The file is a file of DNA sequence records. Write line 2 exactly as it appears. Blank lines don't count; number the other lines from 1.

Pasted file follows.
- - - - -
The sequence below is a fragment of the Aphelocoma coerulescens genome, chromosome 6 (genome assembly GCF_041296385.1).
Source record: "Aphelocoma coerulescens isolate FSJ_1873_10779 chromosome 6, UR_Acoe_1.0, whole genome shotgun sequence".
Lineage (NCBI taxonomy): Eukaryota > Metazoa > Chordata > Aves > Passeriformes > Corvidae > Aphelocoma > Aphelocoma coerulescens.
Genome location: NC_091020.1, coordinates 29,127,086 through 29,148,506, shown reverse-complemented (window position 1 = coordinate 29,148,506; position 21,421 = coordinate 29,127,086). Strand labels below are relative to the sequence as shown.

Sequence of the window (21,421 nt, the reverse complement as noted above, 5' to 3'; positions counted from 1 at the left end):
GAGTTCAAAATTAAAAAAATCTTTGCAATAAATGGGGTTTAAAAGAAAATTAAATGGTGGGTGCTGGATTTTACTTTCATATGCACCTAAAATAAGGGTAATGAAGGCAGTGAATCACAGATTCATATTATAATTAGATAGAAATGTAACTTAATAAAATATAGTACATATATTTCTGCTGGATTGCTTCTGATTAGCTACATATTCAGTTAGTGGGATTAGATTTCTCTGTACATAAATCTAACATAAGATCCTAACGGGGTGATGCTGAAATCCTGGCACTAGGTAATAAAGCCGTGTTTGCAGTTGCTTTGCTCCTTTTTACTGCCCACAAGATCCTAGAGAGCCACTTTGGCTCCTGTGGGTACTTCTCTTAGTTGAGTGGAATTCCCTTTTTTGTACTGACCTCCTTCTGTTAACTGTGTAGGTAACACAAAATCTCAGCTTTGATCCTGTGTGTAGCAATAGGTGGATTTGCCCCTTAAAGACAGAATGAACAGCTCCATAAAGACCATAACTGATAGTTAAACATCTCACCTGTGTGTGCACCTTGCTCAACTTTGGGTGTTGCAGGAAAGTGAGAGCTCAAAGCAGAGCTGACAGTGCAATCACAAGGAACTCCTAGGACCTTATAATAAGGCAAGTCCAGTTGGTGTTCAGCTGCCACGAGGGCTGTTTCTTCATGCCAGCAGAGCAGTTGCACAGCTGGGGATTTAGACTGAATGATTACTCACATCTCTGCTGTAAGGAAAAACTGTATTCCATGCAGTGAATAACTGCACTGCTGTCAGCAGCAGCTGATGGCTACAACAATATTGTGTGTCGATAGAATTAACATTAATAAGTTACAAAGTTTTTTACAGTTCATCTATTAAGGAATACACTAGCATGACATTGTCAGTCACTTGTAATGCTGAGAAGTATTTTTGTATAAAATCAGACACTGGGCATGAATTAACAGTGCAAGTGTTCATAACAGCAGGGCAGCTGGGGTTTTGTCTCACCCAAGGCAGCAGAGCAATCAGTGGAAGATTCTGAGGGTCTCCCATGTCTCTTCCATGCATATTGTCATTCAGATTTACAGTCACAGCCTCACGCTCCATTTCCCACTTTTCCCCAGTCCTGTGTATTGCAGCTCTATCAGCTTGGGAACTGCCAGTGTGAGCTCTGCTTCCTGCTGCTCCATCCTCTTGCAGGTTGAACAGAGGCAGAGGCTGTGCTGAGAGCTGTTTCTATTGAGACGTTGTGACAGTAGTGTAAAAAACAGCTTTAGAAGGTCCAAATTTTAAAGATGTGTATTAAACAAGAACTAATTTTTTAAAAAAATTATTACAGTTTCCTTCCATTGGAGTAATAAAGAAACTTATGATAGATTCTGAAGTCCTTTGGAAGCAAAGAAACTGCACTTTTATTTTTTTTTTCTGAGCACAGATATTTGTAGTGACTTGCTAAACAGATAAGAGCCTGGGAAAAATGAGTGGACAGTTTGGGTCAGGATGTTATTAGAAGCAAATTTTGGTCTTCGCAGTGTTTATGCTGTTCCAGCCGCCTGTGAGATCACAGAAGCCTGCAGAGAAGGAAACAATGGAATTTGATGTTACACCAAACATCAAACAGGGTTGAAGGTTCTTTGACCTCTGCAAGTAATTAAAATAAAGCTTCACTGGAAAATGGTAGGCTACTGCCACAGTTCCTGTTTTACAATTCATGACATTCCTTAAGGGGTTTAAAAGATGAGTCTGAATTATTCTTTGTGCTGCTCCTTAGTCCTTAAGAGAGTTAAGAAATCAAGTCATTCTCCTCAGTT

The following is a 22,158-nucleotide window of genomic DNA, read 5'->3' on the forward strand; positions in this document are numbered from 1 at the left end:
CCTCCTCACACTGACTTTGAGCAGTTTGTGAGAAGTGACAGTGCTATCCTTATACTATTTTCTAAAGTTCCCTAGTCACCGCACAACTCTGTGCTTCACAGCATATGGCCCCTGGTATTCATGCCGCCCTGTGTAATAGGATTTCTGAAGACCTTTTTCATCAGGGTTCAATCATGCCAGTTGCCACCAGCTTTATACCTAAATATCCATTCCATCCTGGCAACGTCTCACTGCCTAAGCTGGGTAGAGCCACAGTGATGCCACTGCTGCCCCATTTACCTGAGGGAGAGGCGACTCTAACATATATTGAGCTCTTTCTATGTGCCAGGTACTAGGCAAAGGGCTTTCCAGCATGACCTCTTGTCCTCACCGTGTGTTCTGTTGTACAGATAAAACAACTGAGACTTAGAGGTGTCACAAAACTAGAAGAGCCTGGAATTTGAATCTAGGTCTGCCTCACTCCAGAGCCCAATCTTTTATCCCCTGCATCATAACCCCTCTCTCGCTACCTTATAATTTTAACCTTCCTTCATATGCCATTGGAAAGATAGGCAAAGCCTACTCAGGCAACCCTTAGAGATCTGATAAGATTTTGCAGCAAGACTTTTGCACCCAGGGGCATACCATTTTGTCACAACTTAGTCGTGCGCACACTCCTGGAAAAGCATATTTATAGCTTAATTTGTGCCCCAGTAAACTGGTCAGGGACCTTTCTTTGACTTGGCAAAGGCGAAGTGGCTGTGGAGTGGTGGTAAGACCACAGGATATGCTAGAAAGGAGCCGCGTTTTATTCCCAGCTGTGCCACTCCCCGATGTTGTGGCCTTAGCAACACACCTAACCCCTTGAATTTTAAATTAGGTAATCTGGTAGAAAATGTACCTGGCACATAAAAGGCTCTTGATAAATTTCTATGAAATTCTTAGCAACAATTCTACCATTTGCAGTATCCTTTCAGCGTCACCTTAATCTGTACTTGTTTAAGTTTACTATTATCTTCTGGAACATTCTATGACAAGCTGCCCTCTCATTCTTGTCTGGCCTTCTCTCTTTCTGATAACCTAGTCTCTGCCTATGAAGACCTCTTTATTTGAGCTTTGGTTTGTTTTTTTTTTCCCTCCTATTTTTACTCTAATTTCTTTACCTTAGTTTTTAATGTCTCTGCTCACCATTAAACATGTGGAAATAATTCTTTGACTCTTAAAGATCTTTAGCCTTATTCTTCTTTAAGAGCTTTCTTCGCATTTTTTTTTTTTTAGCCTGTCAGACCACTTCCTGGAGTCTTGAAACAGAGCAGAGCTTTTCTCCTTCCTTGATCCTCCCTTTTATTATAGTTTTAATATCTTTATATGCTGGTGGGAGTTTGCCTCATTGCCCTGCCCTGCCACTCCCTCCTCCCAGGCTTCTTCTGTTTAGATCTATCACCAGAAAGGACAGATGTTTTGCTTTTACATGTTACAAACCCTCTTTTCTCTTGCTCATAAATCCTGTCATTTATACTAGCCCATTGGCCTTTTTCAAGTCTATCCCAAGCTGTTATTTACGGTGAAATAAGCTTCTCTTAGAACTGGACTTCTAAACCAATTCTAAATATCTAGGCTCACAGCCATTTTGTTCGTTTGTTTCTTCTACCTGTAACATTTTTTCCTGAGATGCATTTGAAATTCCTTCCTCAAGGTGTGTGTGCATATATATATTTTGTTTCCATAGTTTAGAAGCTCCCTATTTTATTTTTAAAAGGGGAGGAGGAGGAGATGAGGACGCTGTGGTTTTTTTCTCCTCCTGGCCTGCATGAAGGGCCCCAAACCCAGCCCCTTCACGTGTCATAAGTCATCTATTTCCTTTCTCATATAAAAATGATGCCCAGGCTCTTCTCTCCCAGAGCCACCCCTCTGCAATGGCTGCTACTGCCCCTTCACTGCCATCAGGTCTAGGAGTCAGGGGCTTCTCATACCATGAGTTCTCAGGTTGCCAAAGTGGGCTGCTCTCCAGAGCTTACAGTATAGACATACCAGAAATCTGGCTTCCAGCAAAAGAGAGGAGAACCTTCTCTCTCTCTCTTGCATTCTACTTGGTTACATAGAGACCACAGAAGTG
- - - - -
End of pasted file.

Source record: "Aphelocoma coerulescens isolate FSJ_1873_10779 chromosome 6, UR_Acoe_1.0, whole genome shotgun sequence".